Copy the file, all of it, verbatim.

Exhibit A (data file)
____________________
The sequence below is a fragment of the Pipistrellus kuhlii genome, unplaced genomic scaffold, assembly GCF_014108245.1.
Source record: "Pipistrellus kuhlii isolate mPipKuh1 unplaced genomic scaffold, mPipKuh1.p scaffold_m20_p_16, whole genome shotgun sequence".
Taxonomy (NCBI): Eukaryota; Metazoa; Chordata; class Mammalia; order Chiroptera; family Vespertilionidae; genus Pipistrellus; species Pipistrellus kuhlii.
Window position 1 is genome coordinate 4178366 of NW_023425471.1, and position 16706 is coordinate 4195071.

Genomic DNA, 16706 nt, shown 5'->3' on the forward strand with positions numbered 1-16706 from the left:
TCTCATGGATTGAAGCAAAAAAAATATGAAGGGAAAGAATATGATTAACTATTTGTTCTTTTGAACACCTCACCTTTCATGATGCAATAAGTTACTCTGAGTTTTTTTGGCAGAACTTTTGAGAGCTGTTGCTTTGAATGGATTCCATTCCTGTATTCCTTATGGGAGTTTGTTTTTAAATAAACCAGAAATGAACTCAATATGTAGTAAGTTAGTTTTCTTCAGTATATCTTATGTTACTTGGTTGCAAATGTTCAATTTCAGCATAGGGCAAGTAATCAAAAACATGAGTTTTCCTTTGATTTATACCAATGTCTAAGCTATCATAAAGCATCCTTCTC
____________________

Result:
The sequence below is a fragment of the Pipistrellus kuhlii genome, unplaced genomic scaffold, assembly GCF_014108245.1.
Source record: "Pipistrellus kuhlii isolate mPipKuh1 unplaced genomic scaffold, mPipKuh1.p scaffold_m20_p_16, whole genome shotgun sequence".
Taxonomy (NCBI): Eukaryota; Metazoa; Chordata; class Mammalia; order Chiroptera; family Vespertilionidae; genus Pipistrellus; species Pipistrellus kuhlii.
Window position 1 is genome coordinate 4178366 of NW_023425471.1, and position 16706 is coordinate 4195071.

Genomic DNA, 16706 nt, shown 5'->3' on the forward strand with positions numbered 1-16706 from the left:
TCTCATGGATTGAAGCAAAAAAAATATGAAGGGAAAGAATATGATTAACTATTTGTTCTTTTGAACACCTCACCTTTCATGATGCAATAAGTTACTCTGAGTTTTTTTGGCAGAACTTTTGAGAGCTGTTGCTTTGAATGGATTCCATTCCTGTATTCCTTATGGGAGTTTGTTTTTAAATAAACCAGAAATGAACTCAATATGTAGTAAGTTAGTTTTCTTCAGTATATCTTATGTTACTTGGTTGCAAATGTTCAATTTCAGCATAGGGCAAGTAATCAAAAACATGAGTTTTCCTTTGATTTATACCAATGTCTAAGCTATCATAAAGCATCCTTCTC